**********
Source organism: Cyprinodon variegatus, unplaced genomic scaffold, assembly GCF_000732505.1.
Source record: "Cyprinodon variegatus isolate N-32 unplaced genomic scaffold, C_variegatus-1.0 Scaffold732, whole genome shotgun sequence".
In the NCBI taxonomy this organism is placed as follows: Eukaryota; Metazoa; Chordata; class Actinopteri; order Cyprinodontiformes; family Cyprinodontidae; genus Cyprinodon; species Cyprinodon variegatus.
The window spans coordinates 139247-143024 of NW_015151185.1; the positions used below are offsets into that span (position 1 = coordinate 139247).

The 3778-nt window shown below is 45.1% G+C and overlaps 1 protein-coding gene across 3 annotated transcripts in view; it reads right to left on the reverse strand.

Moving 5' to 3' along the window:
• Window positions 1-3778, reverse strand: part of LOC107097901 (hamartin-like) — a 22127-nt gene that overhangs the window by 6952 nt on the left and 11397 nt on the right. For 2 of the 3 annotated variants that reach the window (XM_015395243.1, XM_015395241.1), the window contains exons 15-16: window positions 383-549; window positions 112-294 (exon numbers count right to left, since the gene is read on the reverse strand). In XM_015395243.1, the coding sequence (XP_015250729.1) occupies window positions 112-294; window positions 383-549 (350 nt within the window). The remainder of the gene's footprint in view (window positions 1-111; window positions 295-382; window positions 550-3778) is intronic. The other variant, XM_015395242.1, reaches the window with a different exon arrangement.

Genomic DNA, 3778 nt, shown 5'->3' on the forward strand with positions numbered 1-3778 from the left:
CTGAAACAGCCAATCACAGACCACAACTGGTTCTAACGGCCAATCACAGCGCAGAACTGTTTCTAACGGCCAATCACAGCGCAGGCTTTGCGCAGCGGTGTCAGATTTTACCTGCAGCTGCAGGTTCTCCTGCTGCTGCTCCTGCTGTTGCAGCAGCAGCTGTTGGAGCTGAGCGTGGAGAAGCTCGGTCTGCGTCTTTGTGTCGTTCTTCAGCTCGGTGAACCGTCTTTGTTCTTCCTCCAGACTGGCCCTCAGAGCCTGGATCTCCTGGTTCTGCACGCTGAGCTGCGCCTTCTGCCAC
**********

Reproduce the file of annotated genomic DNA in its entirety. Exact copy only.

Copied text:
Source organism: Cyprinodon variegatus, unplaced genomic scaffold, assembly GCF_000732505.1.
Source record: "Cyprinodon variegatus isolate N-32 unplaced genomic scaffold, C_variegatus-1.0 Scaffold732, whole genome shotgun sequence".
In the NCBI taxonomy this organism is placed as follows: Eukaryota; Metazoa; Chordata; class Actinopteri; order Cyprinodontiformes; family Cyprinodontidae; genus Cyprinodon; species Cyprinodon variegatus.
The window spans coordinates 139247-143024 of NW_015151185.1; the positions used below are offsets into that span (position 1 = coordinate 139247).

The 3778-nt window shown below is 45.1% G+C and overlaps 1 protein-coding gene across 3 annotated transcripts in view; it reads right to left on the reverse strand.

Moving 5' to 3' along the window:
• Window positions 1-3778, reverse strand: part of LOC107097901 (hamartin-like) — a 22127-nt gene that overhangs the window by 6952 nt on the left and 11397 nt on the right. For 2 of the 3 annotated variants that reach the window (XM_015395243.1, XM_015395241.1), the window contains exons 15-16: window positions 383-549; window positions 112-294 (exon numbers count right to left, since the gene is read on the reverse strand). In XM_015395243.1, the coding sequence (XP_015250729.1) occupies window positions 112-294; window positions 383-549 (350 nt within the window). The remainder of the gene's footprint in view (window positions 1-111; window positions 295-382; window positions 550-3778) is intronic. The other variant, XM_015395242.1, reaches the window with a different exon arrangement.

Genomic DNA, 3778 nt, shown 5'->3' on the forward strand with positions numbered 1-3778 from the left:
CTGAAACAGCCAATCACAGACCACAACTGGTTCTAACGGCCAATCACAGCGCAGAACTGTTTCTAACGGCCAATCACAGCGCAGGCTTTGCGCAGCGGTGTCAGATTTTACCTGCAGCTGCAGGTTCTCCTGCTGCTGCTCCTGCTGTTGCAGCAGCAGCTGTTGGAGCTGAGCGTGGAGAAGCTCGGTCTGCGTCTTTGTGTCGTTCTTCAGCTCGGTGAACCGTCTTTGTTCTTCCTCCAGACTGGCCCTCAGAGCCTGGATCTCCTGGTTCTGCACGCTGAGCTGCGCCTTCTGCCAC